Other strong warning signs are content free denials and not answering obvious questions. During conference calls sometimes there are questions about financing. Vague answers ("we are looking into various options") or simply no answer means the company will probably dilute soon.

It can be difficult to act on it. For example, a couple of years ago. I read a conference call from patent troll Crossroads Systems (OTCPK:CRDSQ). During the call, an analyst asked the dilution question. No answer. I should have sold the stock for a loss but did not do it because I did not want to take a small loss.

A recent example is Eros International (EROS). This company sold shares of its main asset: Eros International Media in India. Short sellers think Eros International sold these shares to repay debt. An analyst asked a question about it. The answer was somewhat vague: a sentence does not seem to be formulated well mentioning opportunistic selling, whatever that may be. My interpretation of the answer is indeed there is a liquidity issue. They have admitted it. Even though management also said "we have enough cash on our balance sheet" and was in "advance stages with a couple of [indiscernible] banks to refinance this amounts pretty quickly" last July. Recently Eros International said the short-term debt was extended but did not answer the question what the new deadline was. Furthermore Eros is suing short sellers, which also increases the chances something is wrong. Eros' management does not want to discuss certain things, otherwise they would not be suing short sellers.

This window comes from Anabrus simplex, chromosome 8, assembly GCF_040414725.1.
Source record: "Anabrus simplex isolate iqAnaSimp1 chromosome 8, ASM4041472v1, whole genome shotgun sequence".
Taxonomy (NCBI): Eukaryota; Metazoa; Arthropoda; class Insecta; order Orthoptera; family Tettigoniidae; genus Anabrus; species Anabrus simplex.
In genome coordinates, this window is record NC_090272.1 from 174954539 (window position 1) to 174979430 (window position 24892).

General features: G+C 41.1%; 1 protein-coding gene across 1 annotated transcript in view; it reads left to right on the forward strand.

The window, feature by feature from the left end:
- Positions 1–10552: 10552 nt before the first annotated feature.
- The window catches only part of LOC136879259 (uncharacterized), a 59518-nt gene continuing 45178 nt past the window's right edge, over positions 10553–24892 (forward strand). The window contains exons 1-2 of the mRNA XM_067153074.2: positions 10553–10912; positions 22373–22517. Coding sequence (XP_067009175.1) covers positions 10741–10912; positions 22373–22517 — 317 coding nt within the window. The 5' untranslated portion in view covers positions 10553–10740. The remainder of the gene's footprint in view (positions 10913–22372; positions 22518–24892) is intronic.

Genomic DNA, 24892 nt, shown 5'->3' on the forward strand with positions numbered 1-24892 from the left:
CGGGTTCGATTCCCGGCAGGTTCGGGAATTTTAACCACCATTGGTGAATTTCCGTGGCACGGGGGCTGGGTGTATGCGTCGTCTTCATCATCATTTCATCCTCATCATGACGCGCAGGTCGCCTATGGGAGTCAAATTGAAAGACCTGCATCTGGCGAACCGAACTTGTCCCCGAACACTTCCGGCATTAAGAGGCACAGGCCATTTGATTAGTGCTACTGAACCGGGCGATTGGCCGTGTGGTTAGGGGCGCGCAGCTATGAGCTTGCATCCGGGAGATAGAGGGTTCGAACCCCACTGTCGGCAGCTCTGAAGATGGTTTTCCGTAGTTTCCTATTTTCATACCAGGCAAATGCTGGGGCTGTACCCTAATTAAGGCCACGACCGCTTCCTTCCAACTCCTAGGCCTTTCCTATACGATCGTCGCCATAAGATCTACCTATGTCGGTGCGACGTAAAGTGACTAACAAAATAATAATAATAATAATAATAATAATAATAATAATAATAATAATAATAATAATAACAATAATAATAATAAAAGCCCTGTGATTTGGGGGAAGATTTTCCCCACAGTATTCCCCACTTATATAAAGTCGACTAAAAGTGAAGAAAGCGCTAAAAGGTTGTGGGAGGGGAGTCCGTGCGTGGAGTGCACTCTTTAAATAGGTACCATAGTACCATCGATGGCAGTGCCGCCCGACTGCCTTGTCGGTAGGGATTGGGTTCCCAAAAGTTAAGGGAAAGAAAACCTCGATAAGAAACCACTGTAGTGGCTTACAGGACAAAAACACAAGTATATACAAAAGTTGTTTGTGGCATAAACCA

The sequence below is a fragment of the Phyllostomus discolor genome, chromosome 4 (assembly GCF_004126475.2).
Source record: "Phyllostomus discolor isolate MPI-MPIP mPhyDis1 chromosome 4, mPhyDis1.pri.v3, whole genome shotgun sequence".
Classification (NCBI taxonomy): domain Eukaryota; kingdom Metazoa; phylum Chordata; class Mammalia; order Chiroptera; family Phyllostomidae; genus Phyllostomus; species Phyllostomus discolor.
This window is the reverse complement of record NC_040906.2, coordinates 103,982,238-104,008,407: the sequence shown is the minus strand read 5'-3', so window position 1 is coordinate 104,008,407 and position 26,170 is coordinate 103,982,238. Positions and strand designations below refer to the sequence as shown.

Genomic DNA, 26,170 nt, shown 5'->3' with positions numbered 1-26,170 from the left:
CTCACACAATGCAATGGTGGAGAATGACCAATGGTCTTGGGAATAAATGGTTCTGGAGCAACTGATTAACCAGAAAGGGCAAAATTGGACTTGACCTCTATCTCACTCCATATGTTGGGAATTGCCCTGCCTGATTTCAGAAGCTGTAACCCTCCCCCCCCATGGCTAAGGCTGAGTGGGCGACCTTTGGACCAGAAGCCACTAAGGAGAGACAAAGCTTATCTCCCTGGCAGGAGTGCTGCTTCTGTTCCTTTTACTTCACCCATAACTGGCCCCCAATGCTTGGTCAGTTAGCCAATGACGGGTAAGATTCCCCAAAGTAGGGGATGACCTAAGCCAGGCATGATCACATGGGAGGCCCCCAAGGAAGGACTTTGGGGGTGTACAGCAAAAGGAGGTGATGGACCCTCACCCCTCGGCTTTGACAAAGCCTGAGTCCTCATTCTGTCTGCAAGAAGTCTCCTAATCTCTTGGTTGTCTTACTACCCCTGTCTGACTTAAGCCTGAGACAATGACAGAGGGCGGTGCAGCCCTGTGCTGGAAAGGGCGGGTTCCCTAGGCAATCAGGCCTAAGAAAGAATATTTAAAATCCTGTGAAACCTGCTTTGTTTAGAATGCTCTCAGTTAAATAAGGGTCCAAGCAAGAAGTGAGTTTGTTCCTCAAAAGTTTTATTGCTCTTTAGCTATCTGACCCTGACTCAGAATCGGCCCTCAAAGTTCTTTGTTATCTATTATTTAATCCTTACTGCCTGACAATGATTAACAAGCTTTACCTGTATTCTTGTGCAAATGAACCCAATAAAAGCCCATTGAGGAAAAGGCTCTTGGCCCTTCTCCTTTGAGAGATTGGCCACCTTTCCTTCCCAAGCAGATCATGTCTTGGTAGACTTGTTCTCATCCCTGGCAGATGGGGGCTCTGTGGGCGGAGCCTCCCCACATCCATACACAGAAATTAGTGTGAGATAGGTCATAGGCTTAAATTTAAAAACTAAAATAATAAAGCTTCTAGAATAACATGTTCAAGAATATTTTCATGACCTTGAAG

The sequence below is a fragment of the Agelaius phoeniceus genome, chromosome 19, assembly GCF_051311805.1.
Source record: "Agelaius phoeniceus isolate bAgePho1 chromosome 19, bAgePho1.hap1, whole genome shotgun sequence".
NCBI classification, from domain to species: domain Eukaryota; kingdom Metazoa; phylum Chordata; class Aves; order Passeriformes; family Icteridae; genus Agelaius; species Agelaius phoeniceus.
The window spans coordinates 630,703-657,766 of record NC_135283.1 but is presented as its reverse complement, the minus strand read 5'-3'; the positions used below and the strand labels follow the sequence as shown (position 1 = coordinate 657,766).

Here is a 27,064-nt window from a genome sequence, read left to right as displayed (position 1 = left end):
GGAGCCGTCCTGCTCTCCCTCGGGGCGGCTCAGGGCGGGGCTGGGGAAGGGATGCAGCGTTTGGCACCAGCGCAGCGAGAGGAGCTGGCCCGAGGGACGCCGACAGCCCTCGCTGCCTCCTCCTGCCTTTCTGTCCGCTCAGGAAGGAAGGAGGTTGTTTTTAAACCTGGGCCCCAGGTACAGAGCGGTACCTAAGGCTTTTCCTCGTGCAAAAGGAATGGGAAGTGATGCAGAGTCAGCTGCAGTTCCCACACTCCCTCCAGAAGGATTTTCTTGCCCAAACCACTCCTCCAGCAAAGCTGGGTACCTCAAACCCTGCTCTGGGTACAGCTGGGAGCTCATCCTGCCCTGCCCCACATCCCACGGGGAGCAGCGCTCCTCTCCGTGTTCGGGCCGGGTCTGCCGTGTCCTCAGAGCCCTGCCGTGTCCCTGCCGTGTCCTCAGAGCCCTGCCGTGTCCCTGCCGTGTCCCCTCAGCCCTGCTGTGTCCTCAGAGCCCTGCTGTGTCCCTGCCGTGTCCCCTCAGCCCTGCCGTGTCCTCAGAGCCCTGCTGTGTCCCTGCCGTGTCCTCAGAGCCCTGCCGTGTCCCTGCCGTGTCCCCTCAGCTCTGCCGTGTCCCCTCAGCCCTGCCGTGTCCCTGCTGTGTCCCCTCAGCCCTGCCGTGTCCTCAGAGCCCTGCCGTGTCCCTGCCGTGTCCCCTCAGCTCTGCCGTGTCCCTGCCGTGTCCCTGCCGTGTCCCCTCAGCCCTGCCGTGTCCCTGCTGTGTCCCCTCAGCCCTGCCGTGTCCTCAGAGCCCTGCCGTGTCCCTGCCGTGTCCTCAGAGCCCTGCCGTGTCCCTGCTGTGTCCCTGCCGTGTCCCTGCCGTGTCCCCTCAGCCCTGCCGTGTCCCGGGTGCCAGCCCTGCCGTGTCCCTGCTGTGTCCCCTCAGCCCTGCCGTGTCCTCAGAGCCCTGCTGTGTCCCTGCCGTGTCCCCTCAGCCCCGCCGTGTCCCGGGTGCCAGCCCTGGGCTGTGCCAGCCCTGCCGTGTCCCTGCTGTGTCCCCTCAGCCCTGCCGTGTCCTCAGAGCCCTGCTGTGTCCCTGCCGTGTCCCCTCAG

In general people tend to believe "authorities" like CEO's more than independent short researchers. That is a bias. So fraud risk could be systematically underestimated. Short sellers like Jim Chanos mention fraud stocks together with cheap looking stocks as the best short ideas.

An interesting paper on fraud involving Chinese companies: Cheating in China: Corporate Fraud and the Roles of Financial Markets stocks published in 2014 by Minwen Li and 2 others. Factors increasing the chances of fraud are CEO ownership and short-term debt. State and foreign institutional ownership reduces (but not eliminates) the probability of fraud. Probability of fraud with companies in the western provinces is higher. Long term loans reduce the probability of fraud.

Note this paper is not about Chinese stocks trading in the US. Such stocks are even worse because insiders do not face justice if the fraud is exposed.

My personal impression is that it pays off to avoid Chinese stocks with a combination of high cash balances and (short-term) debt. In the PRC, cash balances can be easily faked. It is also wise to avoid Chinese companies whose Chinese subsidiaries are controlled via legal contracts (variable interest entities) instead of direct ownership. What I saw with dividend-paying Chinese cheap-looking stocks listed abroad is not so good either. Often, the dividend is used to pump the stock a little bit up just before the trust in the stock fully fades. Another one is what happens if the auditor resigns and accuses the company of fraud. If the company then hires a new auditor again and the new auditor signs off the annual report, that may restore confidence temporarily. But often this does not last long; see, for example, China Ceramics Co. (CCCL). And finally, watch out for large prepayments on the balance sheet, and in particular when these prepayments suddenly increase much. They may not be frauds, but stock returns are usually low.